Since elementary school, one of my closest friends has been a girl named Emily. She was a dollop of sky blue on porcelain clay on the first day of third grade, and we became immediate friends the moment she shared with me her newest snacks.
It was through our friendship that I discovered an entire new overture of youth and juvenile fun, which my own family never indulged in. Her 9th birthday party was the first party I ever attended, and I’ve gone to every single one of her birthdays and holiday celebrations since. I still remember almost a decade’s worth of San Francisco winters spent in the lobby of twinkling hotels and open air ice skating rinks, warming our fingers around mugs of hot chocolate and exchanging peppermint bark.
From the day we met, Emily had always talked about wanting to become an actress, and I remember telling her in turn that I wanted to become an artist. Neither of us had any idea what our ambitions would entail, but we dreamed and imagined exciting lives and vibrant high school experiences. Having now lived through those romanticized years, however, I can say that nothing was ever as it seemed, and there were more changes and challenges than we could’ve ever anticipated.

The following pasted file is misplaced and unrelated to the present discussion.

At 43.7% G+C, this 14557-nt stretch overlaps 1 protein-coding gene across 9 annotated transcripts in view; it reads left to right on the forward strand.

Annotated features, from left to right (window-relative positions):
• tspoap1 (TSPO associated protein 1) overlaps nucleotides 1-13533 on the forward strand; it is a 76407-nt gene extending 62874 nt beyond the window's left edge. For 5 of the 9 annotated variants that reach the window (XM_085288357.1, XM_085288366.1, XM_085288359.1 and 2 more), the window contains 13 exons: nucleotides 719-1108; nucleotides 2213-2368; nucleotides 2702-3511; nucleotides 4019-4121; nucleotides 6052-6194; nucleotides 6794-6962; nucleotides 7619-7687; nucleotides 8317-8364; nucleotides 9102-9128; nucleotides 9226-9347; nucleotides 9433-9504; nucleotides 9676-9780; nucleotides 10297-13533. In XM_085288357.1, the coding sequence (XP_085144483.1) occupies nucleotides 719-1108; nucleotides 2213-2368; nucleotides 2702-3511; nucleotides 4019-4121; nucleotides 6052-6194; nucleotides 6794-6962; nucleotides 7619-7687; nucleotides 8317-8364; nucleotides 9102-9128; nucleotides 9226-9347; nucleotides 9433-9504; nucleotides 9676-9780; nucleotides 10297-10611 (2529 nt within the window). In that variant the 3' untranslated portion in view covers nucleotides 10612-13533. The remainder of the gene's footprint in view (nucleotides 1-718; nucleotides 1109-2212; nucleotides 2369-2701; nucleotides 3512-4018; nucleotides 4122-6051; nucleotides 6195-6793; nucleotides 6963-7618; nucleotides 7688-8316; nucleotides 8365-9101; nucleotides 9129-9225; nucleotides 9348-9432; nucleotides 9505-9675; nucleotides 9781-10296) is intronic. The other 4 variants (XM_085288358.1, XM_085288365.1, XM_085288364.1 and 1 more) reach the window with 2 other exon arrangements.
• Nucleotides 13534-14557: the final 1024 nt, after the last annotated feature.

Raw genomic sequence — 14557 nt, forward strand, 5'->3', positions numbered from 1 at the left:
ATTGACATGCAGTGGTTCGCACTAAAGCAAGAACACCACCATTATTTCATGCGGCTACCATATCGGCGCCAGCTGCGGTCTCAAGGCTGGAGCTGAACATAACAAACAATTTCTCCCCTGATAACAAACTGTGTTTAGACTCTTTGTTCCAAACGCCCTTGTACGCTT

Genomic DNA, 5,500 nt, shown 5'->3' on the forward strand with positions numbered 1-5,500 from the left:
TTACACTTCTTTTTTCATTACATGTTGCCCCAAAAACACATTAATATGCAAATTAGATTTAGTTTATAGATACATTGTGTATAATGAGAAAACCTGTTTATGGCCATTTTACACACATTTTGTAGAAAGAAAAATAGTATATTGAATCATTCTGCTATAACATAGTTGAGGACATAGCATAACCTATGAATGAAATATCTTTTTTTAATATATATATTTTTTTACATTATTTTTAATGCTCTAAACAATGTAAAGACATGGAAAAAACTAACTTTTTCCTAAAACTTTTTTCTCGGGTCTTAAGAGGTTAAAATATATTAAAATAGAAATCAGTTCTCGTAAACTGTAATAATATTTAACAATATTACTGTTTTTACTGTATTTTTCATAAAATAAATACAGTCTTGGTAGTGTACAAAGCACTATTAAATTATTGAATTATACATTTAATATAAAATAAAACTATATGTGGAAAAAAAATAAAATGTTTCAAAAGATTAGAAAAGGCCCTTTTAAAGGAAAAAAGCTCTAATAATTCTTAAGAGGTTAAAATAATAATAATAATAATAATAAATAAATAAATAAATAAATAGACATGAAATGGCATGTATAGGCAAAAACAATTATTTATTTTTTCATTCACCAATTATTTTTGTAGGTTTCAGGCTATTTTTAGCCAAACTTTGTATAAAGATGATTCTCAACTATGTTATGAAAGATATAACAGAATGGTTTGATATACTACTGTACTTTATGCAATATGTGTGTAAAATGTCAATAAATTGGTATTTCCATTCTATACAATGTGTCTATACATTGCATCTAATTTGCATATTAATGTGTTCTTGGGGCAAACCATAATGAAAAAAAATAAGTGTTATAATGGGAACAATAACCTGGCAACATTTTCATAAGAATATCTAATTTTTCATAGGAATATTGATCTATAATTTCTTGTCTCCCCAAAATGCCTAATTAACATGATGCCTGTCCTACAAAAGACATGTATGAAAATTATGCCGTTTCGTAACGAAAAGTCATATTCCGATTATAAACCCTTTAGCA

Emily’s one of the only people that I’ve kept close contact with since the chasms between high schools have deepened with time. She enrolled at Ruth Asawa School of the Arts for Voice while I chose to attend Lowell High School with plans to major in computer science– a fear cry from the artistic career I had dreamed of. I attend her shows and musicals at SOTA, and I never fail to marvel at her growth as a person and performer every time. We laughingly resist her mother’s urging for us to study together, and talk about our dreams for the coming years instead; just as we did when we were eight years old and sitting on dewy playground slides sipping from frozen Suncup juice cartons.
Unbeknownst to her, Emily’s become a beacon of sorts for me over the past few years. We each live our own separate lives in our own respective communities, but every time we meet I’m reminded of being eight years old again, back when we constructed worlds from chalk and simple melodies and the rest of our lives seemed so far away. She’s chasing a dream, a difficult pursuit of passion that I’ve always been too afraid to try myself. Our meetings are as much sanity checks as casual hangouts, and she played no small part in making me realize that I want to keep art in my future pursuits. While I don’t get to see her often, she is untouched by the cacophony of my own stresses, thoughts, and opinions, and she’s a much-needed reminder that while I may be caught up in my own problems, the band keeps playing on. When things are stressful, it’s calming to think back to a time when we were nothing more than a melody and a harmony, unscripted and improvised with no fear of a finale.